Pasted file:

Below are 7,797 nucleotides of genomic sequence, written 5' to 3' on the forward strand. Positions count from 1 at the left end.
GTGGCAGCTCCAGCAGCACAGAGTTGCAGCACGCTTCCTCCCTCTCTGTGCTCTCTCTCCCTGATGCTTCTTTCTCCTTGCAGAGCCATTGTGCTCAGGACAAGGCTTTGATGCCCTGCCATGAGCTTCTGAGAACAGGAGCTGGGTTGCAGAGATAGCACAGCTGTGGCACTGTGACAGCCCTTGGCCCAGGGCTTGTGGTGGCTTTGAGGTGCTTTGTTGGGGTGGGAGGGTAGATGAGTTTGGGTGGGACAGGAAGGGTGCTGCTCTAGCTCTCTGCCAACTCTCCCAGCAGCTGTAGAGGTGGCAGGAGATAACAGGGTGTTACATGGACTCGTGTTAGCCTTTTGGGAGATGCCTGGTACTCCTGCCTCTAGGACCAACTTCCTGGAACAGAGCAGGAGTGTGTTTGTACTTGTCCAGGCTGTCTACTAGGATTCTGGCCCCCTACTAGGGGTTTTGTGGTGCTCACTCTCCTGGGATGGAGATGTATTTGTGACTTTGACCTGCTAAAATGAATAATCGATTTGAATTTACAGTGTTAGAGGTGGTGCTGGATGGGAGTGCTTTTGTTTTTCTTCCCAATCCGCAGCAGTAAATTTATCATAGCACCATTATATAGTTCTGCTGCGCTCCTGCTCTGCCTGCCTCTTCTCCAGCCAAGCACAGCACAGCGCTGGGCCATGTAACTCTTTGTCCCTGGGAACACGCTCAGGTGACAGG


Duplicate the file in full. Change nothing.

Below are 7,797 nucleotides of genomic sequence, written 5' to 3' on the forward strand. Positions count from 1 at the left end.
GTGGCAGCTCCAGCAGCACAGAGTTGCAGCACGCTTCCTCCCTCTCTGTGCTCTCTCTCCCTGATGCTTCTTTCTCCTTGCAGAGCCATTGTGCTCAGGACAAGGCTTTGATGCCCTGCCATGAGCTTCTGAGAACAGGAGCTGGGTTGCAGAGATAGCACAGCTGTGGCACTGTGACAGCCCTTGGCCCAGGGCTTGTGGTGGCTTTGAGGTGCTTTGTTGGGGTGGGAGGGTAGATGAGTTTGGGTGGGACAGGAAGGGTGCTGCTCTAGCTCTCTGCCAACTCTCCCAGCAGCTGTAGAGGTGGCAGGAGATAACAGGGTGTTACATGGACTCGTGTTAGCCTTTTGGGAGATGCCTGGTACTCCTGCCTCTAGGACCAACTTCCTGGAACAGAGCAGGAGTGTGTTTGTACTTGTCCAGGCTGTCTACTAGGATTCTGGCCCCCTACTAGGGGTTTTGTGGTGCTCACTCTCCTGGGATGGAGATGTATTTGTGACTTTGACCTGCTAAAATGAATAATCGATTTGAATTTACAGTGTTAGAGGTGGTGCTGGATGGGAGTGCTTTTGTTTTTCTTCCCAATCCGCAGCAGTAAATTTATCATAGCACCATTATATAGTTCTGCTGCGCTCCTGCTCTGCCTGCCTCTTCTCCAGCCAAGCACAGCACAGCGCTGGGCCATGTAACTCTTTGTCCCTGGGAACACGCTCAGGTGACAGG